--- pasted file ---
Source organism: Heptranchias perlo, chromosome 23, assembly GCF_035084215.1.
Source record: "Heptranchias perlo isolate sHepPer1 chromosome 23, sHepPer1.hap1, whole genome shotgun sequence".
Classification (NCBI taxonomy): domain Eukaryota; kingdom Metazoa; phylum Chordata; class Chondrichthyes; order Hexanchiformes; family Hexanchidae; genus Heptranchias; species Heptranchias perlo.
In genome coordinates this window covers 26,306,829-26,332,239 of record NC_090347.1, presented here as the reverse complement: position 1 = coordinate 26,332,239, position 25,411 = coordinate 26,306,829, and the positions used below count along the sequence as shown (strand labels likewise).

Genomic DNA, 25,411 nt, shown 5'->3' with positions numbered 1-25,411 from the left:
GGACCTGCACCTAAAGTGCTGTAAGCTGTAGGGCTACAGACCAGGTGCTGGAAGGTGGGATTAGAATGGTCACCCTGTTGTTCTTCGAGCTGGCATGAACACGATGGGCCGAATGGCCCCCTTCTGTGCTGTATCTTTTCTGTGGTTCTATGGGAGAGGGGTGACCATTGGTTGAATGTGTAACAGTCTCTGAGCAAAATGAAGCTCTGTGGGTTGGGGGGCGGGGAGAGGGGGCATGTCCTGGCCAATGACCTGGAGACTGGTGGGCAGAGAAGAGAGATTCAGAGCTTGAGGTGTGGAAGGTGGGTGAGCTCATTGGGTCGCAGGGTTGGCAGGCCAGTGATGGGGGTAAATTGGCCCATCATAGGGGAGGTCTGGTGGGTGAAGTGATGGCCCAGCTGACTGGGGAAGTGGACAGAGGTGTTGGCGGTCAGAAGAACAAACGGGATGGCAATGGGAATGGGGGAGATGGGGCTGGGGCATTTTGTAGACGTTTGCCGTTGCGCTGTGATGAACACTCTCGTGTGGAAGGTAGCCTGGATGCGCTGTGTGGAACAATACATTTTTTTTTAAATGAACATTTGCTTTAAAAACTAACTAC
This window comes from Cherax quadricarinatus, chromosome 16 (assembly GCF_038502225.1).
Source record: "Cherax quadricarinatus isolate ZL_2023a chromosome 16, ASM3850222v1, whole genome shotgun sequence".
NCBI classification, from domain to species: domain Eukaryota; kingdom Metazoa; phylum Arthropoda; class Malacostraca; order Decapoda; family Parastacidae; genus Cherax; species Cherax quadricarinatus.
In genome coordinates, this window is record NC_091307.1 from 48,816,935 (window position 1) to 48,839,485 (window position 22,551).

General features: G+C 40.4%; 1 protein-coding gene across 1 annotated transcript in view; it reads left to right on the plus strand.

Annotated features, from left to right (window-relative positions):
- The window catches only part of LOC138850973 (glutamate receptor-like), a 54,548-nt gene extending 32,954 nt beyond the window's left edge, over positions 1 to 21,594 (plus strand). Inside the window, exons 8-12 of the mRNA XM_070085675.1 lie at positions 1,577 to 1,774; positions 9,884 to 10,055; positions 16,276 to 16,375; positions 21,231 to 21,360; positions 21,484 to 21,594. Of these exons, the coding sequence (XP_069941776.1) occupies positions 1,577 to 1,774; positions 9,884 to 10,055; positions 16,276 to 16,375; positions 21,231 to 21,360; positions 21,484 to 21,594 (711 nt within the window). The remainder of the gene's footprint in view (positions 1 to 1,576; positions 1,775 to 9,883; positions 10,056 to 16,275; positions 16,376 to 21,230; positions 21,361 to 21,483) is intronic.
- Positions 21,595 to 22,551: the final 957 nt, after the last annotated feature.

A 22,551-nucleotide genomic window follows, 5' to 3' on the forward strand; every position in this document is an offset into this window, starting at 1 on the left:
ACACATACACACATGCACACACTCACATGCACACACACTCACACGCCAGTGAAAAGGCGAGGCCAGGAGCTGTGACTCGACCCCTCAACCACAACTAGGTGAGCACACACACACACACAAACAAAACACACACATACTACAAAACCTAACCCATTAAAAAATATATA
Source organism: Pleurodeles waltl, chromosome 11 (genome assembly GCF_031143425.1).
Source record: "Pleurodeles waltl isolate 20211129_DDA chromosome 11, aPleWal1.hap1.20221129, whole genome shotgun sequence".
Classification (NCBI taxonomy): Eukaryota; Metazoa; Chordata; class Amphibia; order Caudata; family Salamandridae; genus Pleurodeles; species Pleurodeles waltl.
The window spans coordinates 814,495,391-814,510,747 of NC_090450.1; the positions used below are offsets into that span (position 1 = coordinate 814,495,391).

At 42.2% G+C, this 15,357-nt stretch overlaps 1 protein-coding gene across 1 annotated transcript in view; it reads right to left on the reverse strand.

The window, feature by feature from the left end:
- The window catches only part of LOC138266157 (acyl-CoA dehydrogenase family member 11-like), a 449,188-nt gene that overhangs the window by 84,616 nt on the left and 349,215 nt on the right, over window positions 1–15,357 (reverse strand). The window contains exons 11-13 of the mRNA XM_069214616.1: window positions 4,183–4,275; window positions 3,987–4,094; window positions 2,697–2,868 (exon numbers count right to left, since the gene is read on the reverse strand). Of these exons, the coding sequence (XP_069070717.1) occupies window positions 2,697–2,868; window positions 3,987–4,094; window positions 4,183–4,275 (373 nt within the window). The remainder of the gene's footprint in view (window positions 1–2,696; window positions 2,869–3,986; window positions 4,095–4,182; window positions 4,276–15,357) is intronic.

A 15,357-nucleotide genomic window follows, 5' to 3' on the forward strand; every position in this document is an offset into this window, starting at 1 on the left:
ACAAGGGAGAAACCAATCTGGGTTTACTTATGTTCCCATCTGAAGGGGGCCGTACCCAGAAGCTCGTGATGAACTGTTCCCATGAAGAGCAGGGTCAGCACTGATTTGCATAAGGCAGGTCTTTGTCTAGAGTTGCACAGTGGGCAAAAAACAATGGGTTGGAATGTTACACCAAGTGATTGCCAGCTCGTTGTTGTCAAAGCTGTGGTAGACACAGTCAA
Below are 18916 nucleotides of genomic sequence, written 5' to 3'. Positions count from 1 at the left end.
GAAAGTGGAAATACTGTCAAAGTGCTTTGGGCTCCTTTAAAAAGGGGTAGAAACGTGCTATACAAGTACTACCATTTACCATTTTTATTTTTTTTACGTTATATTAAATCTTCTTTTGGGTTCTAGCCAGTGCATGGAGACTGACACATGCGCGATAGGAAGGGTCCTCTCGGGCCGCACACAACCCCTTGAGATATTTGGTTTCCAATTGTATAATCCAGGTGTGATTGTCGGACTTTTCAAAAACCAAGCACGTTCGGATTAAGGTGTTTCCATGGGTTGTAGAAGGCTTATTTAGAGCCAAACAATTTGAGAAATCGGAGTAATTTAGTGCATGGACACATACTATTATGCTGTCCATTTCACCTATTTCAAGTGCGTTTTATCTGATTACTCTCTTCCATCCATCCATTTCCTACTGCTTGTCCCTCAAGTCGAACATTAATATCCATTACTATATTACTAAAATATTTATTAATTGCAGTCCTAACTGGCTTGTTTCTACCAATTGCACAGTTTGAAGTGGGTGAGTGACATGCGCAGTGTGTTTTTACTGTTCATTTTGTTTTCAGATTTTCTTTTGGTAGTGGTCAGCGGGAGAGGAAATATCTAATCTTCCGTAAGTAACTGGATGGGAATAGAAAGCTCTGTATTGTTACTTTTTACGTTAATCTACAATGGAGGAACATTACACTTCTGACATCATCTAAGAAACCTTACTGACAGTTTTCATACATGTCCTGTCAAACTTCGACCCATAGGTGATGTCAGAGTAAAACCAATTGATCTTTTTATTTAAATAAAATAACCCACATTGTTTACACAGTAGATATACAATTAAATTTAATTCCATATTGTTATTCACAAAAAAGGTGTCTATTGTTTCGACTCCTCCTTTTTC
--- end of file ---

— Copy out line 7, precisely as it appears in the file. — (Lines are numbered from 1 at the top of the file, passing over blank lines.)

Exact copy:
This window comes from Cherax quadricarinatus, chromosome 16 (assembly GCF_038502225.1).